Randomized Controlled Trial of a Cognitive-Behavioral Motivational Intervention in a Group Versus Individual Format for Substance use Disorders.
Psychology of Addictive Behaviors
Although group therapy is widely used for individuals with substance use disorders (SUDs), randomized clinical trials (RCTs) comparing the same treatment in a group versus individual format are rare. This paper presents the results of a RCT comparing guided self-change (GSC) treatment, a cognitive-behavioral motivational intervention, conducted in a group versus individual format with 212 alcohol abusers and 52 drug abusers who voluntarily sought outpatient treatment. Treatment outcomes demonstrated significant and large reductions in clients' alcohol and drug use during treatment and at the 12-month follow-up, with no significant differences between the group and individual therapy conditions. A therapist time ratio analysis found that it took 41.4% less therapist time to treat clients using the group versus the individual format. Participants' end-of-treatment group cohesion scores characterized the groups as having high engagement, low levels of interpersonal conflict, and low avoidance of group work, all desirable group characteristics. These findings suggest that the GSC treatment model was effectively integrated into a brief group treatment format. Health care cost containment compels further evaluations of the efficacy of group treatments for SUDs.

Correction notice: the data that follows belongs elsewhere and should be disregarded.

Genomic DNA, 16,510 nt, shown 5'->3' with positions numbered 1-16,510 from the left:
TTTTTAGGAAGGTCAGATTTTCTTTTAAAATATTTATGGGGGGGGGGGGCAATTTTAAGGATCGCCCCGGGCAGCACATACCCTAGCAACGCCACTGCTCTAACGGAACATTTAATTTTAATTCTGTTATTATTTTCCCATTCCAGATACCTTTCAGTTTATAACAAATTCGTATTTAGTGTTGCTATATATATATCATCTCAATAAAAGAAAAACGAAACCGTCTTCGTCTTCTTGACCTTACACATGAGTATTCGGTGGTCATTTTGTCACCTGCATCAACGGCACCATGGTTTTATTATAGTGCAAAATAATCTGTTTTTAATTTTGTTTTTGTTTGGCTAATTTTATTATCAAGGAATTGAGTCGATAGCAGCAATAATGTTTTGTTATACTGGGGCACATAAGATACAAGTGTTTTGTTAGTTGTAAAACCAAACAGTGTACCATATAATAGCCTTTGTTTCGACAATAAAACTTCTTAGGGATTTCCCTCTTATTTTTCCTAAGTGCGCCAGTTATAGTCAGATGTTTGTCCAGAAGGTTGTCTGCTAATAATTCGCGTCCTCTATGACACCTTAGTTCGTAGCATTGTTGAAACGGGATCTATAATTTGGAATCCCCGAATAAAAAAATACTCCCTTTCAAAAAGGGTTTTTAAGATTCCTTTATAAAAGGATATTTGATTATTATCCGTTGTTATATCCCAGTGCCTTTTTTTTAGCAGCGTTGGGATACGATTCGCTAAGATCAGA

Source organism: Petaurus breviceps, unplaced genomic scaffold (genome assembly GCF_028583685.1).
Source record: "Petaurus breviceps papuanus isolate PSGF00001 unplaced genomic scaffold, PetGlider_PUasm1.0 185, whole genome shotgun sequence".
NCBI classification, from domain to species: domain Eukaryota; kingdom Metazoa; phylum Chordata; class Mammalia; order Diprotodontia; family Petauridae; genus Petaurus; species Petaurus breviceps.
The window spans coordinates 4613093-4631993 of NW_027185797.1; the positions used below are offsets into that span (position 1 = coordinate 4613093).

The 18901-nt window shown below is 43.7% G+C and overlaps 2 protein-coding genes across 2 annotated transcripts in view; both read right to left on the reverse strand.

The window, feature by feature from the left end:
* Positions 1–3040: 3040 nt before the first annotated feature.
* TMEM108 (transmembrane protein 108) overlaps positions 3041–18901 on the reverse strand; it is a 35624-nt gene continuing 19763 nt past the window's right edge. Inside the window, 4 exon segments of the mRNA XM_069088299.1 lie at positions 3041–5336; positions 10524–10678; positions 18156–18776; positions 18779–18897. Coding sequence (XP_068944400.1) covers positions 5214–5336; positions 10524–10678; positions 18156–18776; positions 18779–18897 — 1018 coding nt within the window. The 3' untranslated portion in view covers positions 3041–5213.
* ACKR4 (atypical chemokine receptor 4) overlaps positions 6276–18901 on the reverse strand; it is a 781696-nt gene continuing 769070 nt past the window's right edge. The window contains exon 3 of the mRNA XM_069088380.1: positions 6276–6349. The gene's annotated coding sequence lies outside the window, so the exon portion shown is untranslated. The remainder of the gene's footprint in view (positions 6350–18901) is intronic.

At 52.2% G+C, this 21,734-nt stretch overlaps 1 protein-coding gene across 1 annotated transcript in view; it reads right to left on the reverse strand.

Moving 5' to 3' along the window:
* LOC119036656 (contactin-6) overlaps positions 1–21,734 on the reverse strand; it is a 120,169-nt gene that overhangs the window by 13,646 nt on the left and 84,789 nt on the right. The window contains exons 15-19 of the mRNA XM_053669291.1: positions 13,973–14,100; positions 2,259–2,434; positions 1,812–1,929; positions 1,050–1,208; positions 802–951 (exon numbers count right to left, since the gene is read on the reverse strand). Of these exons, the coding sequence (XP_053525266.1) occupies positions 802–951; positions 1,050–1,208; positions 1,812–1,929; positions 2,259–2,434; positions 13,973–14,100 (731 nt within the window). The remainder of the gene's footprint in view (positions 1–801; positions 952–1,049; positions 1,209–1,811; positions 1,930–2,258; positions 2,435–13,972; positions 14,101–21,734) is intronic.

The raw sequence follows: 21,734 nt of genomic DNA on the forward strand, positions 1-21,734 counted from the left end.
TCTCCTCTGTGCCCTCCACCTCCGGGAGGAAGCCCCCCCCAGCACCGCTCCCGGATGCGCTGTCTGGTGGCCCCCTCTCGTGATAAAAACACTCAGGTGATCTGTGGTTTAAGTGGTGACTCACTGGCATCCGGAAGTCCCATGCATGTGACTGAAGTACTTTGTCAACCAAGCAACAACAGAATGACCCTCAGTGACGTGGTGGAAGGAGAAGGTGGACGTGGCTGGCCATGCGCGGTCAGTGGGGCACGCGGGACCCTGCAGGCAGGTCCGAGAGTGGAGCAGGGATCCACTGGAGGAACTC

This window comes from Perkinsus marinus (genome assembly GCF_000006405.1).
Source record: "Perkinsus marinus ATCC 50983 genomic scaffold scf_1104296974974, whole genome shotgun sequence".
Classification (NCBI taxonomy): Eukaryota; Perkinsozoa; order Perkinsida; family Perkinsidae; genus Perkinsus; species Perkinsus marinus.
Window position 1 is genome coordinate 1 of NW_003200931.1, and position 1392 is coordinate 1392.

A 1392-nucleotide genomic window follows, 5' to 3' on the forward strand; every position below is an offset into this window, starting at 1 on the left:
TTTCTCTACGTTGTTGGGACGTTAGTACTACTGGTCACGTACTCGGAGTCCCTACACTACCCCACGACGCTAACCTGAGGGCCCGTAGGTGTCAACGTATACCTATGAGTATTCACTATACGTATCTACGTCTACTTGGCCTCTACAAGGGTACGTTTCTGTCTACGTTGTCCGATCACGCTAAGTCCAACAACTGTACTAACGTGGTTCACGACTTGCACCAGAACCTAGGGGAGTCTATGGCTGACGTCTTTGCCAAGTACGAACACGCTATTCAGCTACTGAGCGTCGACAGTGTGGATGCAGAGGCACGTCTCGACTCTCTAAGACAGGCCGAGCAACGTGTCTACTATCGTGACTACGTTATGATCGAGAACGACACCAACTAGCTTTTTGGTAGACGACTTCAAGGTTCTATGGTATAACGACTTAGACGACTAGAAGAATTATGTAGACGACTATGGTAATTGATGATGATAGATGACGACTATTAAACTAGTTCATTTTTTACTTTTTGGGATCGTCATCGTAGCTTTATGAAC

Sobell, L. C.,
Sobell, M. B.,
(2009). Randomized Controlled Trial of a Cognitive-Behavioral Motivational Intervention in a Group Versus Individual Format for Substance use Disorders.. Psychology of Addictive Behaviors, 23(4), 672-683.
Available at: https://nsuworks.nova.edu/cps_facarticles/538